Crops love these long sunny days. The tomatoes are bright green and getting taller every time I turn around. I really need to get the stakes up so I can start trellising them. If this tomato season is anything like last year’s I should have some ripe tomatoes to taste in a month’s time.
The popcorn germinated fast, it went from a tiny green shoot just barely poking above the soil to two stalky leaves waving in the wind in like 3 days time. I was so amazed at the speed that I had to do a double take at my calendar to make sure I was reading the date correctly. I hope the popcorn continues to grow fast because the weeds have germinated too and I’d like the cornstalks to shade out the weeds so I have less wheel-hoe work to do.
Notice the tiny weeds next to the corn seedling
I’ve already done a few passes on the tomato rows with the wheel-hoe. It seems we have a transition from the planting phase of the season to the weeding phase, not this farmer’s favorite but I’m trying do a bit of weeding each day so at least the weeds don’t get as tall as me.
Now that all my tomatoes are planted, a quarter of an acre in total, I’ve moved my attention to another part of the field. The popcorn part of the field! I grow a total of a half an acre of heirloom popcorn. The field has been prepped and the beds have been made. So earlier this week I direct seeded 11 beds of Dakota Black (my personal fav) which works out to be about a quarter of an acre.
The rest of the beds will be seeded with Pennsylvania Dutch Butter and Smoke Signals (a new variety for me). After all the popcorn is seeded I have to cover each row with drip tape to provide irrigation, thats about 8,100 feet worth! Laying out drip tape can take some time but once the water is turned on the popcorn should germinate quite quickly.
I can’t forget about the tomatoes for too long as they are growing pretty fast and will need to be trellis soon. Trellising my tomatoes involves putting a series of t-post and stakes in line with the plants then weaving baling twine between them to hold the sprawling tomato vines up. Oh and the tomatoes need to weeded very soon too.
Wheel hoe in action
Like most farmers I build on my experience from year to year with the hopes that this year will be better than the last. So I tend to grow many of the same crops and varieties that performed well in previous years. It is comforting to know you have a crop that you are familiar with and for the most part you have an idea of what to expect throughout the growing and harvesting season. As you refine your crops and figure out what varieties grow well and taste great, you drop the ones that continued to have problems in the field or just didn’t taste great. Removing poor performing crops leaves space for something exciting and new.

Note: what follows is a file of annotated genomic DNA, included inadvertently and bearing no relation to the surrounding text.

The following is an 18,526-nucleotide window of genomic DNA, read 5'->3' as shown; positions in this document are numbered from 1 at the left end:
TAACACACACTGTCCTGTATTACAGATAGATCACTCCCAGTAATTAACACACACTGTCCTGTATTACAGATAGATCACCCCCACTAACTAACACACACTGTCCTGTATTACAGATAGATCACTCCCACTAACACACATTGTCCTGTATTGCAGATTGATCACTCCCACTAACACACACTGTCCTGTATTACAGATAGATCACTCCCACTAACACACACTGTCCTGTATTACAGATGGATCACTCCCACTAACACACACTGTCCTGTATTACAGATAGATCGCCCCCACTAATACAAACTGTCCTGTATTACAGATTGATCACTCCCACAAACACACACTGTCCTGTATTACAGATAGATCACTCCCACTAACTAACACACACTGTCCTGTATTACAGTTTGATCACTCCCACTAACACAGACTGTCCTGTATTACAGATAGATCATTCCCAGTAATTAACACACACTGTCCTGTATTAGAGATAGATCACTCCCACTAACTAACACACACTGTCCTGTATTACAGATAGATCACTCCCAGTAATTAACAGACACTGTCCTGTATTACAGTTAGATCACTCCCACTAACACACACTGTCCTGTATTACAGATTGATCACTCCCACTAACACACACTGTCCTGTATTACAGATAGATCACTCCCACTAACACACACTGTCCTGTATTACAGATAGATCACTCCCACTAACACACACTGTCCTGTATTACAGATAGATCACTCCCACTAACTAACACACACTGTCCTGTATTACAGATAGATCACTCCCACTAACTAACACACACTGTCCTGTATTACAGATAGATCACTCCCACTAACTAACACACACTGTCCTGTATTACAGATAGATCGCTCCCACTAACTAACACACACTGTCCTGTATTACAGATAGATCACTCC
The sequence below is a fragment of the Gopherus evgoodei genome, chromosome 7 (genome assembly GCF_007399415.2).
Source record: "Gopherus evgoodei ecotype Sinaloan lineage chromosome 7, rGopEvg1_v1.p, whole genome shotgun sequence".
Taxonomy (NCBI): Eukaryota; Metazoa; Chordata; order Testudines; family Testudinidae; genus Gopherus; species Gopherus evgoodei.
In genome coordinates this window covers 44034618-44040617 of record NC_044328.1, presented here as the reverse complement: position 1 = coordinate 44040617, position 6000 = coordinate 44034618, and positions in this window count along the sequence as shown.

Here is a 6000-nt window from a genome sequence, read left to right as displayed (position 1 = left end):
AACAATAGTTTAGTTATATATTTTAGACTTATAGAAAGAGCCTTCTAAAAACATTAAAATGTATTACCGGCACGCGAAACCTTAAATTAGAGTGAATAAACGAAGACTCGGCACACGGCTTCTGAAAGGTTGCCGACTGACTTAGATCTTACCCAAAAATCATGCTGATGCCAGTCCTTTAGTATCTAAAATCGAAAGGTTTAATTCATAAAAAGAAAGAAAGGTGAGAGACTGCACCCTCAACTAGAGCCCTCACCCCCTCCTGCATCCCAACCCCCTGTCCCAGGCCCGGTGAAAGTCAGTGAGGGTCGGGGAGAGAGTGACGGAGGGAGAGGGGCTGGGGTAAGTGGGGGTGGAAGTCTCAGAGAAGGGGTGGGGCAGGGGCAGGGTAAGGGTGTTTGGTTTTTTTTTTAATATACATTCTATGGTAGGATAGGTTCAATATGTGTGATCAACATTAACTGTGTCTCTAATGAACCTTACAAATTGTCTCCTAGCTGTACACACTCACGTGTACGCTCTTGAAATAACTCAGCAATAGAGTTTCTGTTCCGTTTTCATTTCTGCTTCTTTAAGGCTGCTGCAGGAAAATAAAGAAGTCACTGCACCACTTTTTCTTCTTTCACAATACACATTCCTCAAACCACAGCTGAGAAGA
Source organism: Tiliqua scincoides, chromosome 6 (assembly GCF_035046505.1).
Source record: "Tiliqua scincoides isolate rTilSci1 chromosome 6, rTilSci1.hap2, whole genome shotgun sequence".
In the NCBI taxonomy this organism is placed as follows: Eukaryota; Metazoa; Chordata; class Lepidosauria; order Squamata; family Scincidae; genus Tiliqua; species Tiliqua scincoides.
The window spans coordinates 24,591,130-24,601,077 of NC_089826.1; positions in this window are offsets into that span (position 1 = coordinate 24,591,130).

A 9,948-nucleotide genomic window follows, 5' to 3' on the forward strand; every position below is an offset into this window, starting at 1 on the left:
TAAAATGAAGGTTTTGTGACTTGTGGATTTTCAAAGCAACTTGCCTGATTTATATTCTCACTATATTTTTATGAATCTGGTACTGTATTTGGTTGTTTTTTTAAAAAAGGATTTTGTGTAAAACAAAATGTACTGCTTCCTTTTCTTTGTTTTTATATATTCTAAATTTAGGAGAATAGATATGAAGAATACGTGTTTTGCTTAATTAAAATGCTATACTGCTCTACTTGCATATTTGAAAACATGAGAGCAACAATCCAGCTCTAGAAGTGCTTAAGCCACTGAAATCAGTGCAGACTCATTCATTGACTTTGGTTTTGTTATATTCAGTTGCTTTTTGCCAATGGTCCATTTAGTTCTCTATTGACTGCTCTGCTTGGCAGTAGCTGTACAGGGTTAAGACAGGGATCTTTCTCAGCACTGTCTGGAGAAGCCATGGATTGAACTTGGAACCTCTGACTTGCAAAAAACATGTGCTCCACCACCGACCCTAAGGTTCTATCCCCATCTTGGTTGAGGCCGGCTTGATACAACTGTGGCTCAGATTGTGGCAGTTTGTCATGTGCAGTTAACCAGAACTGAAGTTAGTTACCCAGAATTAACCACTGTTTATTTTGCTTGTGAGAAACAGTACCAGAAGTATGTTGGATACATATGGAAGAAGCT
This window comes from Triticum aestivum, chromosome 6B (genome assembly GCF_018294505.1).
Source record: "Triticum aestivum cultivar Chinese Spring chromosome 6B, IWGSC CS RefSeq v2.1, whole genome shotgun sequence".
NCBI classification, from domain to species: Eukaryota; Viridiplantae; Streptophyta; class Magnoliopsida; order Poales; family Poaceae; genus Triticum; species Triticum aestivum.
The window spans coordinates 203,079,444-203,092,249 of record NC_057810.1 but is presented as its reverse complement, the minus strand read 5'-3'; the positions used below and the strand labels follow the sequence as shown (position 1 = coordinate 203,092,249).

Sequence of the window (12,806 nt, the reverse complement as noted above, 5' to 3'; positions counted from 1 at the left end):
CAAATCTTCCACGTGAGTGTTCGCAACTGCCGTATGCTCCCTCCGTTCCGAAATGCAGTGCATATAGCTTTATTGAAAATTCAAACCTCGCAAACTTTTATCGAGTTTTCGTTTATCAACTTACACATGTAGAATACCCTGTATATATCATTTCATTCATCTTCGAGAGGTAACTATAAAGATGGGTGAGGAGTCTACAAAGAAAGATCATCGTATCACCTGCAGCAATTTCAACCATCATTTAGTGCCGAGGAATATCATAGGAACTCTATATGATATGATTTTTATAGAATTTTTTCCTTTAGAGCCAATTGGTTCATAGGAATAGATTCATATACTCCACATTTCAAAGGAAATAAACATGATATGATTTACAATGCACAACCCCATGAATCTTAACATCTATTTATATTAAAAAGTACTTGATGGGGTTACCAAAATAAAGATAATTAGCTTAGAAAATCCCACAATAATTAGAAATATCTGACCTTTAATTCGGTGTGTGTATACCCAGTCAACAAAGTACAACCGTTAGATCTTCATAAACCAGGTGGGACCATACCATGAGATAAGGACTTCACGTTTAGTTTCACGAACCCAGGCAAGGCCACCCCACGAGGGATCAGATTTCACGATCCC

This year my new addition to the farm is Aunt Molly’s ground cherry. A ground cherry grows similar to a tomatillo, a sprawling green plant that is covered in dangling paper husks. Once the paper husks drop off the plant you will find what looks like a golden-yellow cherry tomato inside, but this fruit is super sweet tasting like candy and often used to make jams or pies. I transplanted about a 100 ground cherries last weekend, so far the tiny plants seem to be growing well.
With all this sunny weather, I’m finally getting the tomatoes in the ground. Last Tuesday I transplanted 650 cherry tomatoes and later in the week I transplanted 370 heirloom tomato seedlings. I still have another hundred or so to get in the ground but I feel much more relaxed now that the tomatoes are out of their cramped seedlings trays and spreading their roots out in the field.
In the spring with the return of sunshine and warm temperatures as a farmer you feel the need to hurry up and get everything done. The little voice in your head is telling you that you’re late and if you don’t get all your tasks completed right away your crops won’t grow and then you won’t have anything to harvest and your farm will be ruined. But you must be careful because all that rushing around can not only cause stress but you could easily injure yourself, farming is a dangerous occupation. To quiet that nagging little voice in my head, I look back at previous year’s records to see that I always eventually, get everything planted, things do grow, there is a harvest and everything turns out fine.
An entire quarter of an acre planted in tomatoes
This spring is a bit of waiting game, it feels like you are at the starting line, standing by for the race that is the growing season to begin. You are focused and ready to run but you get jittery as you wait for the starting pistol to be fired. I know there is a lot of work to be done in the field and I just want to get started but the weather is in charge of this race.
Stormy weather makes for a wet field that can’t be worked without ruining the soil structure and forming bricks. Clear cold April nights still allow frost to easily show up. So I stand on the sidelines with my trays of tomatoes which are waiting to go into the ground.